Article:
Discussion and questions raised during the presentations were focused mainly on the actual problems concerning the decision making in Herzegovina-Neretva Canton.The Government of the Canton does not work for three years and the head of the canton has only the formal function. This is due to division of the city of Mostar in two parts, East (Bosnian) and West (Croatian), and disproportionate number of residents in these areas which affects the number of their delegates in the Government. Students have expressed that it affects their life and functioning in Canton and ultimately the state of Bosnia and >>>

Promotions proceedings Towards greater openness of the legislative process in the Western Balkans countries, published by CRCD

28.02.2014_2 28.02.2014_1Helsinki Committee for Human Rights in the Republic of Srpska presented 28 February 2014 this proceedings at the Faculty of Law in Tuzla. Speakers at the presentation were Tamara Zrnović and Mirjana Trifković from the Helsinki Committee.

The audience consisted of students from the Faculty of Law and the Faculty of Philosophy – Department of Journalism. The presentation included examples of good practice, the comparative experiences of the countries members of the Visegrad Fund, and recommendations related to the increasing openness of the legislative process in the Western Balkans.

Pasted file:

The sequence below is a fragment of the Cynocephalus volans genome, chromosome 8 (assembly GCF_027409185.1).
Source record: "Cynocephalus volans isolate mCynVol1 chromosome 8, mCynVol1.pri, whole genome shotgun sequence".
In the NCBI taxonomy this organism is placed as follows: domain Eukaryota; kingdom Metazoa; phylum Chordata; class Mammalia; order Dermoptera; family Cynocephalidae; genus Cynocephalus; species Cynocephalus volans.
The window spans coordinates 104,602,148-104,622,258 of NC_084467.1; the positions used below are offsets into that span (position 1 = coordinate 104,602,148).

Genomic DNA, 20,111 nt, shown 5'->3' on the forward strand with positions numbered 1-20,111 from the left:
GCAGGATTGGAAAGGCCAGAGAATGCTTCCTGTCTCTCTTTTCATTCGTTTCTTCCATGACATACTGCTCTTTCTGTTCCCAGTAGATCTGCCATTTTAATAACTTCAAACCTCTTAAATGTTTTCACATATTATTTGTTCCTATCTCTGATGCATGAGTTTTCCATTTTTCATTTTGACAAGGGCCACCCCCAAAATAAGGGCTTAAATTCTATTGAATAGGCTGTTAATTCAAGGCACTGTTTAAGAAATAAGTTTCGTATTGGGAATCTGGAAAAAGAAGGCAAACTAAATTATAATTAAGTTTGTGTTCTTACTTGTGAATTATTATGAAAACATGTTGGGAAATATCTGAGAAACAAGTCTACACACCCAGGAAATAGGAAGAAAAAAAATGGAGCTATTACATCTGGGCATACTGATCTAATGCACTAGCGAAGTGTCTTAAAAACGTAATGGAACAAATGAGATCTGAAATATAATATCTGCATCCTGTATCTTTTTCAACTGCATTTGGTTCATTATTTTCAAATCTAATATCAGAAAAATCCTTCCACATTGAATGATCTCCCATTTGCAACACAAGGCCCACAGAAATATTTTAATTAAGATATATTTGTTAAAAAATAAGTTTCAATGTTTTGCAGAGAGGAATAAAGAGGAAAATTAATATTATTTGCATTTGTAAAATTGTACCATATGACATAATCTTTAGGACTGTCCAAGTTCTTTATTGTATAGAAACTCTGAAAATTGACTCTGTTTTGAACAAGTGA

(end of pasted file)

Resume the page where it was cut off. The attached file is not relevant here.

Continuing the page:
Discussion and questions raised during the presentations were focused mainly on the comparative experiences of the countries of Poland and Hungary, as well as the problems faced by journalists who attempt to report on the procedure of adoption of a law. Students emphasized that there are no laws on lobbying transparency to reduce corruption to a minimum, which is ultimately one of the reasons for organizing the recent protests in Tuzla.>>>

International Conference For responsible government in the Western Balkans